Under a new anti-terrorist law, Germany cracks down on the Kaplan group, a radical Islamic network suspected of inciting violence and terrorist activities.
The Caliph of Cologne, Muhammed Metin Kaplan
Early Wednesday morning special police forces raided the headquarters of the Cologne based Kaplan group as part of sweeping new security measures aimed at putting pressure on radical Islamic organizations.
According to the German Interior Ministry, police searched 200 houses in seven different German states before seizing the groups’ headquarters in Cologne.
The operation, carried out by several hundred police officers, began around 6:00 am and continued until mid-morning. All connected buildings including shops and the group’s mosque were thoroughly searched as well as members’ private homes. The police confiscated the group’s computer and several other objects. No arrests were made.
The action was part of a nation-wide ban on a network of radical Islamic groups centered around the Kaplan organization and its self-appointed leader, the "Caliph of Cologne". Early Wednesday morning, German Interior Minister Otto Schily issued a ban on the organization, citing the group’s previous record of inciting violence through anti-democratic activities. The group is also suspected of having close contact with Osama bin Laden.
Wednesday’s ban covers not only the Cologne Kaplan group, but also a foundation linked to it called "Servants of Islam" and 19 other subsidiary groups. Membership in the group is estimated at 1,100.
The crack-down is part of a new anti-terrorist package approved by the German parliament on November 9. The legislation, the first of two security packages to go through parliament, waives the constitutional protection of religious groups suspected of inciting violence and undermining democracy. It allows the government to ban an otherwise protected religious organization if proof is found to connect it to terrorist or other undemocratic activities.
The legislation was passed after the September 11 terrorist attacks in the United States. Prior to the change in law, extremist groups organized under the auspices of a religion could not be prohibited by the government. Groups such as the Kaplan network therefore enjoyed constitutional privileges.
The ban against the Cologne Kaplan group is the first to be issued since the new law was passed.
Fritz Behrens, Minister of the Interior for the state of North Rhine Westphalia where Cologne is located, welcomed the law and Schily’s decision to ban the Kaplan group. "Now we finally have the legal framework to take action against groups disguising themselves as religious organizations while engaging in political extremist or criminal activities," Behrens said.
The Kaplan group is a network of fundamental Muslims living in Germany, who propagate the violent overthrow of the Turkish government and the establishment of an Islamic nation modeled on Iran. The German Federal Agency for Internal Security has referred to the Kaplan group as the most radical Islamic organization in Germany.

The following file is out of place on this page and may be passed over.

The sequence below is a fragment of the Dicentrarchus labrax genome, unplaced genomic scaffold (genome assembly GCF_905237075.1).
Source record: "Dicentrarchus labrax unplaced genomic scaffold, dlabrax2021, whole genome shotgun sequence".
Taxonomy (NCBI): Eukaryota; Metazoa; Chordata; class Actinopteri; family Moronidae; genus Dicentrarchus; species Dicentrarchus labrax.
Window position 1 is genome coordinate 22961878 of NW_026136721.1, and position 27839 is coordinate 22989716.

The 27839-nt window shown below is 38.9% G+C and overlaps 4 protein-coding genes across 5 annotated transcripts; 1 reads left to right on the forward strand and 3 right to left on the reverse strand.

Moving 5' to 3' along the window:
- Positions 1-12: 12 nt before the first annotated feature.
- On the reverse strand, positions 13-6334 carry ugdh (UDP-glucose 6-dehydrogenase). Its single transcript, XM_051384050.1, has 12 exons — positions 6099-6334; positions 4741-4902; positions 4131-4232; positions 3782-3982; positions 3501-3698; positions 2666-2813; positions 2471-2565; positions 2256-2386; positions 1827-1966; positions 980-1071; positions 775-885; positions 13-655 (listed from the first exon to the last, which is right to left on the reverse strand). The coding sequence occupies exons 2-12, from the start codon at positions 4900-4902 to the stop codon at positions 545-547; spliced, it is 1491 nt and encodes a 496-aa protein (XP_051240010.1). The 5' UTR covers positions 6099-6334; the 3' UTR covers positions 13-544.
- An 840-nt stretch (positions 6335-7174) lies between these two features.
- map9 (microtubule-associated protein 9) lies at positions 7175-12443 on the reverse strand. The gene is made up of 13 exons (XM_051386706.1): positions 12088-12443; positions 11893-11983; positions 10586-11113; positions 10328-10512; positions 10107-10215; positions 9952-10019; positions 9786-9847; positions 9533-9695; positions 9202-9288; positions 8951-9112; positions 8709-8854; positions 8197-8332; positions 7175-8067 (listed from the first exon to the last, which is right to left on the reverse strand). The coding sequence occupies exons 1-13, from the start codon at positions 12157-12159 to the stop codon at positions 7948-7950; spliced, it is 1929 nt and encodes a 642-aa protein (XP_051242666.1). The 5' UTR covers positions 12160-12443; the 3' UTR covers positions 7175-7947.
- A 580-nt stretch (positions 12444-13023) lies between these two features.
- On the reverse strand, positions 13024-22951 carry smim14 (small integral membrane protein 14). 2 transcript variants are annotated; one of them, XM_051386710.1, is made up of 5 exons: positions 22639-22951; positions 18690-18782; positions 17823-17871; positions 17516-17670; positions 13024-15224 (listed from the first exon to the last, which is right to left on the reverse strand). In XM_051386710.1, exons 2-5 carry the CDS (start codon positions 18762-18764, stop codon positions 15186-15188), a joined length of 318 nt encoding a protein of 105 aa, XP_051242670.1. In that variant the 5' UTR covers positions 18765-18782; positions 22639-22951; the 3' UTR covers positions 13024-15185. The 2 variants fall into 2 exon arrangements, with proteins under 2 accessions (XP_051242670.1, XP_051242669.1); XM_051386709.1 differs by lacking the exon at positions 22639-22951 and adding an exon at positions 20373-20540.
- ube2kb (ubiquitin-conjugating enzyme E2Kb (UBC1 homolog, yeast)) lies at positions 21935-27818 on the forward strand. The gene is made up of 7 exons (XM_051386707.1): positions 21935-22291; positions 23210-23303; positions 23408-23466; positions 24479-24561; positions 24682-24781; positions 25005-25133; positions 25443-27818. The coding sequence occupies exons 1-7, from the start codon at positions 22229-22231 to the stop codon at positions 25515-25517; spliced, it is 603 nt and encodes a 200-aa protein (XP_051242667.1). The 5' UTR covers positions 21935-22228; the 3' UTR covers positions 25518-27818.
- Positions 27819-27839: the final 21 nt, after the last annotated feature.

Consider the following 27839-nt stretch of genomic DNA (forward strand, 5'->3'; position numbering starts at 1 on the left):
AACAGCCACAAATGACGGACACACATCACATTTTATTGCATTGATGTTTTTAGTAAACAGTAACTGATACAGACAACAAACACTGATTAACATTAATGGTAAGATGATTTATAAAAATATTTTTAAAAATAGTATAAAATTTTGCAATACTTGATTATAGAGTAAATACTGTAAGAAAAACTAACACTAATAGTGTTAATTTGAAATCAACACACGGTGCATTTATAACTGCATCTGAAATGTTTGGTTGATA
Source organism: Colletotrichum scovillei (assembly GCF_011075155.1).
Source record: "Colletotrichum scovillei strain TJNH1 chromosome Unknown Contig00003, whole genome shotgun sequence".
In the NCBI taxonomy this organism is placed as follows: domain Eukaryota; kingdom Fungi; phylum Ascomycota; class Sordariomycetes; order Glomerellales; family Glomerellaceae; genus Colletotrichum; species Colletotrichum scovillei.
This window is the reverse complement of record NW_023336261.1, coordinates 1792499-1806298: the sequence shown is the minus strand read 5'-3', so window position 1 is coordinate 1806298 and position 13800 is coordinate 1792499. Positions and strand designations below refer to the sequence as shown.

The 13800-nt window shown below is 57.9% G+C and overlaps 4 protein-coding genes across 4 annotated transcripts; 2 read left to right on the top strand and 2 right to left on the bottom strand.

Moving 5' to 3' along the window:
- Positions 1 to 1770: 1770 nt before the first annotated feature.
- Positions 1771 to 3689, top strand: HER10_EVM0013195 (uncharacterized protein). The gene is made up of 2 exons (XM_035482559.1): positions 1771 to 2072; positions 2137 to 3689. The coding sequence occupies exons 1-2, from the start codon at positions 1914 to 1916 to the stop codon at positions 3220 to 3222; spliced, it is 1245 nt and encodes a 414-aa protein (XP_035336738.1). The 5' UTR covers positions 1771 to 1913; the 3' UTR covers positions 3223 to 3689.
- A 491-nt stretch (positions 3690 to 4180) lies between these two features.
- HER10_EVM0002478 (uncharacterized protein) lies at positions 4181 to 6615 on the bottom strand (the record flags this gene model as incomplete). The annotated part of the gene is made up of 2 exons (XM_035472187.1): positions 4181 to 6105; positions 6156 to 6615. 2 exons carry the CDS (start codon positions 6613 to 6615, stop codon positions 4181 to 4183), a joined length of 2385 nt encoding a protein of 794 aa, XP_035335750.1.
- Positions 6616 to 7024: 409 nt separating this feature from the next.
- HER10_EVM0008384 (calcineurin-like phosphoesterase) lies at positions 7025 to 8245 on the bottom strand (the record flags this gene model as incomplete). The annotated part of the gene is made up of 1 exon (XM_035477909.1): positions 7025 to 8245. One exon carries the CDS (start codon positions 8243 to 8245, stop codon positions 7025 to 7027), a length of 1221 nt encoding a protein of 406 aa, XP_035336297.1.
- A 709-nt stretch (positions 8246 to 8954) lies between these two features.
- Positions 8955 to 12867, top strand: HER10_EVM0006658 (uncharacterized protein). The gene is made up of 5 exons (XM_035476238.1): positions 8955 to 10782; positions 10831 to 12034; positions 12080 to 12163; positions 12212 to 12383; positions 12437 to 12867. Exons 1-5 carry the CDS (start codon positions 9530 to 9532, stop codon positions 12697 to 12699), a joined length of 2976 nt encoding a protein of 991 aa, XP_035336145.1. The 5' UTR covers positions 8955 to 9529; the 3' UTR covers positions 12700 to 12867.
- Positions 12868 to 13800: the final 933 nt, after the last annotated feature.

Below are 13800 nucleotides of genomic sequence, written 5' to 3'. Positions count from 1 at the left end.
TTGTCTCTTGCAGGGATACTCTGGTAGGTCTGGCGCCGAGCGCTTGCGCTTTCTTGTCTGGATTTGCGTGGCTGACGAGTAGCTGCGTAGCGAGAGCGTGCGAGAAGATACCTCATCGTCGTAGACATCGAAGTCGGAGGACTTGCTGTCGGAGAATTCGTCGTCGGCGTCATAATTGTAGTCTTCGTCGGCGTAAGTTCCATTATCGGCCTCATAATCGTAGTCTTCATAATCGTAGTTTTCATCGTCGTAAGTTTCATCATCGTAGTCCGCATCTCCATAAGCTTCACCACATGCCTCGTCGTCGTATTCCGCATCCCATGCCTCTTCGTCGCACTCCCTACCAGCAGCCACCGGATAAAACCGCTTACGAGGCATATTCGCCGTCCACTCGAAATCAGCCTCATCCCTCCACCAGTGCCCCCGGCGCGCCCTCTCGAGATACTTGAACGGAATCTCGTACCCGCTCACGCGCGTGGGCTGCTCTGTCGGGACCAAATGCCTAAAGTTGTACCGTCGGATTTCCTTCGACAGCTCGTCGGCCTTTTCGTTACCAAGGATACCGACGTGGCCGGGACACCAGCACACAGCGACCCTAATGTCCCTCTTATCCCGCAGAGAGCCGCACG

Organized as a caliphate state, the Kaplan group has created its own constitution and state structure. The leader Metin Kaplan – known as the Caliph of Cologne – claims to be the legitimate ruler of Turkey and has designated Cologne as the seat of the new Islamic state until Istanbul is freed from secular influences.
In April 1992 Kaplan’s father Cemaleddin Kaplan, who was referred to as the "Khomeini of Cologne", called for the establishment of a "Federal Islamic State of Anatolia". In March 1994 the "caliphate" state was created in Cologne. After the father’s death in May 1995, the 49-year-old son Metin took over as caliph.
The organization finances itself through membership dues, donations and the sale of real estate. According to the Federal Agency for Internal Security, the Kaplan group had amassed millions of dollars in the 1990s. These assets were supposedly used to finance illegal and terrorist activities.
The Kaplan group publishes a weekly newspaper and produces a weekly television program which is broadcast in Turkey. According to German police authorities, the organization spread propaganda through the Internet.
In November 2000, the Caliph of Cologne was imprisoned for four years for publicly calling for the murder of his Berlin rival. The "anti-caliph" was shot down in front of his family in Berlin in 1997. Although their is no proof directly linking Kaplan to the murder, witnesses say he was responsible for inciting the attack.
Witnesses at the caliph’s trial last year said the group had rejected German laws and the German constitution while striving for the world dominance of Islam. In the past, German authorities have repeatedly described the group as militant and anti-Semitic, responsible for spreading extremist thinking and hatred among Germany’s three million Muslims.